Strangely enough, this has opened the exit door for a lot of the really experienced IT people in the market because they realized their worth is far higher with a lot less stress in the employee role than an employment/manager role. Years 2003-2007 have been phenomenal, but with the uncertain future I talk to more and more IT guys that are selling their shares and moving into executive and IT management segments of their largest clients. One of my best friends in this space just took an offer for a 9-5 VP MIS role paying $180,000 which according to him is nearly twice what his 6 employee firm netted him in take-home income in 2007. He sold his interest and moved on. Many are taking the same road, knowledge in a larger businesses is more lucrative with less stress than small business ownership and stress of dealing with the small business owners that are getting more knowledgeable and more cost sensitive.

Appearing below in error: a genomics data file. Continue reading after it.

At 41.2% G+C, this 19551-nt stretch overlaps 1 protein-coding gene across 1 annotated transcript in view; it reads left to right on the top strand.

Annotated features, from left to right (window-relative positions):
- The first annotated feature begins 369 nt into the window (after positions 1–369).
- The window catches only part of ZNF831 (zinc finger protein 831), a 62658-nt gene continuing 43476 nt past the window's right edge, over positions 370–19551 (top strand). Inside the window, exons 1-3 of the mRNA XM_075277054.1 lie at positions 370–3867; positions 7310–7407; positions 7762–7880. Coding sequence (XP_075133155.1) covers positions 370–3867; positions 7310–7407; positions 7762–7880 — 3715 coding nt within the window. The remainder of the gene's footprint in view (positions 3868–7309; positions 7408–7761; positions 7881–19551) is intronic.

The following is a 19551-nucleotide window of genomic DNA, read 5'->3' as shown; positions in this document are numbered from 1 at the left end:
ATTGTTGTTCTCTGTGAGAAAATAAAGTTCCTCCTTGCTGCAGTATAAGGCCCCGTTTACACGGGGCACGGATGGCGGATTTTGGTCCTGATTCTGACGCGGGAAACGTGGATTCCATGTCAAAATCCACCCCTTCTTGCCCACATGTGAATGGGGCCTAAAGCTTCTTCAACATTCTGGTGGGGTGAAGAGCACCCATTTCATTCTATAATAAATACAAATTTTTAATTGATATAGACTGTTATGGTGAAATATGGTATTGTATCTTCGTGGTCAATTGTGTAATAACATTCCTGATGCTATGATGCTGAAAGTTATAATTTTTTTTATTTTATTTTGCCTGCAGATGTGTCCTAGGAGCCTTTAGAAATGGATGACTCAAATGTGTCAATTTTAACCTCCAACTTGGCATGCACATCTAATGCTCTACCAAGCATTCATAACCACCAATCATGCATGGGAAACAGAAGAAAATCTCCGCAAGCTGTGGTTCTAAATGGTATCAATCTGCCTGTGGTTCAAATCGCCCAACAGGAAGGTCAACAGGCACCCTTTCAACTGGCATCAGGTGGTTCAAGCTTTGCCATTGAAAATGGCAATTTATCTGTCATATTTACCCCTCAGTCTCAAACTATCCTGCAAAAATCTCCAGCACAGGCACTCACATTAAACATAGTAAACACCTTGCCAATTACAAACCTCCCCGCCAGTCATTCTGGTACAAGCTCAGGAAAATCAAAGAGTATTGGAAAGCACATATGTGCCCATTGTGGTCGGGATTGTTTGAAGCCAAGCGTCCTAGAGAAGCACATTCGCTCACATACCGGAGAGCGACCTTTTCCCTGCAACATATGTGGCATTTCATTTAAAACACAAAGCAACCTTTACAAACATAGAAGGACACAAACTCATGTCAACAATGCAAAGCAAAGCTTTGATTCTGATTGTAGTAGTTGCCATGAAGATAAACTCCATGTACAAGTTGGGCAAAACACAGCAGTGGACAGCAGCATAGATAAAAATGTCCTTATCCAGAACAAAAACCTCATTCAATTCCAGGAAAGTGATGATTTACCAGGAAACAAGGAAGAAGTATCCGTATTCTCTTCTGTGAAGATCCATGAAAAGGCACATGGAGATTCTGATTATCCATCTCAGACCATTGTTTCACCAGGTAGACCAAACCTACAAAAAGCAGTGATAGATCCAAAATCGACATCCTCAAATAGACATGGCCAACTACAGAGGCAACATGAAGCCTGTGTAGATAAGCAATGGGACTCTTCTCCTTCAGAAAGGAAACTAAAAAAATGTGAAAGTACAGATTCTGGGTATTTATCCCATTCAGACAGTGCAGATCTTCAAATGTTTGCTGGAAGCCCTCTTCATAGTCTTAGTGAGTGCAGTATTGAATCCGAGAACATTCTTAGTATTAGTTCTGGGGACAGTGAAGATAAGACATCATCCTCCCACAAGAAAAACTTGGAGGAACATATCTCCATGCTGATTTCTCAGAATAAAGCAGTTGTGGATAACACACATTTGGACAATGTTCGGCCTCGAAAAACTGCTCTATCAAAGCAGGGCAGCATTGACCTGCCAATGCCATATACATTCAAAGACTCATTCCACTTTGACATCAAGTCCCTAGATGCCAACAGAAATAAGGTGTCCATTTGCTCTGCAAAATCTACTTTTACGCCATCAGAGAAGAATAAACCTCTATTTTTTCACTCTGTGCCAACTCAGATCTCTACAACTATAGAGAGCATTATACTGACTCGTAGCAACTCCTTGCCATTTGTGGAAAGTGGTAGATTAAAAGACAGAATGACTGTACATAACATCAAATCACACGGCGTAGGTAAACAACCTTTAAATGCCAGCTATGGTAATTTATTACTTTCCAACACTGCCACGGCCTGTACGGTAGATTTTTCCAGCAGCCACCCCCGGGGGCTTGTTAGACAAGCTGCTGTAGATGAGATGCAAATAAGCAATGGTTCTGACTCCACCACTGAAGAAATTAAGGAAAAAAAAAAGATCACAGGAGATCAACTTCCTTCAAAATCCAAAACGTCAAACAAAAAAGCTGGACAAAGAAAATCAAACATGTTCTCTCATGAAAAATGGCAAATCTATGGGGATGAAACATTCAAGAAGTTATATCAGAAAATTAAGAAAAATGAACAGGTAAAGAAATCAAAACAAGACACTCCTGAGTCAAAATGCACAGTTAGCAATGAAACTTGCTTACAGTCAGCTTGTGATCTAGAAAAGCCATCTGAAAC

Finally, and perhaps most tragically, the business models have not evolved with the industry and IT Solution Provider product offerings have not become strategic but rather organic. I’ve seen many businesses either outright flop or walk away with the tail between their legs from the large multiyear investments / contracts they signed for tools to support the infrastructure they have not yet sold. When you put it that way it does seem ridiculous but the number of people that have told me they regretted going with XYZ and ABC has been spectacular. At the same time that the SMB IT Providers are being locked down by the vendors and restricted, the customers are looking for the more open and unlocked relationship – result: more and more partners are walking away from those customers because they do not have an answer for services advertised in Time / Business Week / Newsweek and those services don’t pay for the tools they want to deploy! I’m not going to shamelessly plug my own products here but I will tell you that most people tend to be surprised with what we are offering and supporting under one umbrella – but they only seem to look at us after their trip through the foreign helpdesks and incurred a massive reputation hit on their competence in the eyes of their clients.